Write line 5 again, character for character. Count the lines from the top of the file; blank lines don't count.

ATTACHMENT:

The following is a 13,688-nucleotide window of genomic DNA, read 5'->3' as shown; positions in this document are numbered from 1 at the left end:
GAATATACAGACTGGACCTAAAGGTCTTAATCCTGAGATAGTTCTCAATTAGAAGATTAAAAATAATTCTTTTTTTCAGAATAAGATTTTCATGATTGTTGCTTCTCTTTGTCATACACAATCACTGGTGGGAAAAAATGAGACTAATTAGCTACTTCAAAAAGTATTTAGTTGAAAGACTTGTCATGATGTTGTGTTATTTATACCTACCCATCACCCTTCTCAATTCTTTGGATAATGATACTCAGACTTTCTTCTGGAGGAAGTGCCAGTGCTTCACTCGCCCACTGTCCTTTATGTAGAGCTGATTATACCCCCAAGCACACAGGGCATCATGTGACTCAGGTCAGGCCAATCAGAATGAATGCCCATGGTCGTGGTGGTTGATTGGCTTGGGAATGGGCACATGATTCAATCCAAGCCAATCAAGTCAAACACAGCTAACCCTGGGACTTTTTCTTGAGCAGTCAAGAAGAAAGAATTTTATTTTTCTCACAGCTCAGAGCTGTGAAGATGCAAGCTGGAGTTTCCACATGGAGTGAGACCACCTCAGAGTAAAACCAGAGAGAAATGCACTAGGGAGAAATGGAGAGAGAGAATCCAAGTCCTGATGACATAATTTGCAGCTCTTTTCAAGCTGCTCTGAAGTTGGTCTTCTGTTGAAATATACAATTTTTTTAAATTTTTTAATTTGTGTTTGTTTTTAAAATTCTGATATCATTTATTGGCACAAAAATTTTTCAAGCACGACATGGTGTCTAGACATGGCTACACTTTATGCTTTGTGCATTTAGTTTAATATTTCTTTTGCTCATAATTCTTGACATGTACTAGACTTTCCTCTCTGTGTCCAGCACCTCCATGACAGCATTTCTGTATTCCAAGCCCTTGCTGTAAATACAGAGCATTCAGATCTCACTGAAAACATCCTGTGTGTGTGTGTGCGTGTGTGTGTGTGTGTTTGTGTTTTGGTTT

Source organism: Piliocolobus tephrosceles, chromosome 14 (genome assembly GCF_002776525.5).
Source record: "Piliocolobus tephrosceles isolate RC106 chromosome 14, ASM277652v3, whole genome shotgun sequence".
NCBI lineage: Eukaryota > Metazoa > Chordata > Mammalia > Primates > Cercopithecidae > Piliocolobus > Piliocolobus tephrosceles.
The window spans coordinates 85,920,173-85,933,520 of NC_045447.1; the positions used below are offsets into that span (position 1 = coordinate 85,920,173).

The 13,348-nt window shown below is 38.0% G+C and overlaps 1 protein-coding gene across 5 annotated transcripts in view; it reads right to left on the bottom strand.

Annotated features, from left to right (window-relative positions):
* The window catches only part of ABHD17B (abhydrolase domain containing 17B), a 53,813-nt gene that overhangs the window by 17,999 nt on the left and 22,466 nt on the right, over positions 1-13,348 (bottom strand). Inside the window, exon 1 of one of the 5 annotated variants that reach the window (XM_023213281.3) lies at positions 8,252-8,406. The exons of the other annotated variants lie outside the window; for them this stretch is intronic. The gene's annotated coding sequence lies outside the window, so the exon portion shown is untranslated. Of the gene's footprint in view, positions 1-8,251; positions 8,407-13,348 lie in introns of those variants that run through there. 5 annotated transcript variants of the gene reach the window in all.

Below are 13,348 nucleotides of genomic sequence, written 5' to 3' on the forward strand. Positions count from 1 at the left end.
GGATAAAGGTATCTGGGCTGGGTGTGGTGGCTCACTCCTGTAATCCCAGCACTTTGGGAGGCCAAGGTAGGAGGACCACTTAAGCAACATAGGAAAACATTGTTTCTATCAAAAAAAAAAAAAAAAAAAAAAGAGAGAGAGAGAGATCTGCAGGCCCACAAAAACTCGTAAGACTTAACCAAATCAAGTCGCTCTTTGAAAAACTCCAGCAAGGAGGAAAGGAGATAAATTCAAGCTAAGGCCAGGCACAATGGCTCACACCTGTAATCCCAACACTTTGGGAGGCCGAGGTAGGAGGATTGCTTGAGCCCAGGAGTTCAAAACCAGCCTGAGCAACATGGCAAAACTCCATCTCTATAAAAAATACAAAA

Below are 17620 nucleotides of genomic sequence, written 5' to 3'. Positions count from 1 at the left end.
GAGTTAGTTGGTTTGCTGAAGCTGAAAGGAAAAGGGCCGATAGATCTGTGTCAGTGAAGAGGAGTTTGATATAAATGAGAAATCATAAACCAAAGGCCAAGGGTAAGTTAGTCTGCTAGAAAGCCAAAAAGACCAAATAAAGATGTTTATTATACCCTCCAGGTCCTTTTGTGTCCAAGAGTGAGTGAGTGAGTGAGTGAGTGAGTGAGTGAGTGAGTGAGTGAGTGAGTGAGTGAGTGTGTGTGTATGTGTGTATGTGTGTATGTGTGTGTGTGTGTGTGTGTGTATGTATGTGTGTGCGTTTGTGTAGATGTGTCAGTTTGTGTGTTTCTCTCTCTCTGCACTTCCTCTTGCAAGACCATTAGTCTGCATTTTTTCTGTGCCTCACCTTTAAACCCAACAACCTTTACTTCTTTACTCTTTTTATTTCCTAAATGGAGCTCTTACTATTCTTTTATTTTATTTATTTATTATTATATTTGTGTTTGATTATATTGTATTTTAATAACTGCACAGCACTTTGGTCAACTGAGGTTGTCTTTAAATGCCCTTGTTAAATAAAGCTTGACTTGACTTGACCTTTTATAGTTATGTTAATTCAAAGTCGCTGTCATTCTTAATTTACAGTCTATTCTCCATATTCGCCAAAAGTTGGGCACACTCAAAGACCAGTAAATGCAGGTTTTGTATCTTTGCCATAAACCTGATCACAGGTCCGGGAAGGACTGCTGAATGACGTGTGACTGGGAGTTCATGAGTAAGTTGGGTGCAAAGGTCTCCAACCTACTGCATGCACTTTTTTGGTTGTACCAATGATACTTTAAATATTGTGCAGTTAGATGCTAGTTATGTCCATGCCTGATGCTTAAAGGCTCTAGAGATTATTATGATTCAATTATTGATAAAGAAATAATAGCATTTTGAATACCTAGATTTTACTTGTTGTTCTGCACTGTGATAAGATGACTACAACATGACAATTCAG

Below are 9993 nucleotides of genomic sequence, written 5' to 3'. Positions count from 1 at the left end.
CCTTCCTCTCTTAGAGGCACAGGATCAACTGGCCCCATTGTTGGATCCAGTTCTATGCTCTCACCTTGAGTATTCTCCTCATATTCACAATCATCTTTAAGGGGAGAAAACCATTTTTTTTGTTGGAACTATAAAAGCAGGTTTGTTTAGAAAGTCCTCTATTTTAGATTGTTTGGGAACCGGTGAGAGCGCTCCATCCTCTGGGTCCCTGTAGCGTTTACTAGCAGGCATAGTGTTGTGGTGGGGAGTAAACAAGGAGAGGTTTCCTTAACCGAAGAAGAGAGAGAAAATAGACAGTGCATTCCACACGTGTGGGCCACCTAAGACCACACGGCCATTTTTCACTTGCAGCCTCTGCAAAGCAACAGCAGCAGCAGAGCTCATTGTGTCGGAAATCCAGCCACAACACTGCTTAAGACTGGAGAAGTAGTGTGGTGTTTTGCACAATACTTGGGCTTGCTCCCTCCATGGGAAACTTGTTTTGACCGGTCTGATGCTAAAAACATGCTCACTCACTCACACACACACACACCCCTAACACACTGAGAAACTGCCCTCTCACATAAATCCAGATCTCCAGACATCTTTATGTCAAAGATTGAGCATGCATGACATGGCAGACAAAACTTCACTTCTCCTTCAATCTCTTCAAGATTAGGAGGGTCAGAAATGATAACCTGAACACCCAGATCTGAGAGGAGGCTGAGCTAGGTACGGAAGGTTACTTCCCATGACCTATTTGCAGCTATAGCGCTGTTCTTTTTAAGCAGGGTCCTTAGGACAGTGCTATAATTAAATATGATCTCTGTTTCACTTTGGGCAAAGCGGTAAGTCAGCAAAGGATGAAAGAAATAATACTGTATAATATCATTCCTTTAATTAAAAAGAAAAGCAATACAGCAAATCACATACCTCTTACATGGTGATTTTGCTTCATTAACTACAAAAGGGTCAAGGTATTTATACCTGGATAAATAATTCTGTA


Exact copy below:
NCBI lineage: Eukaryota > Metazoa > Chordata > Mammalia > Primates > Cercopithecidae > Piliocolobus > Piliocolobus tephrosceles.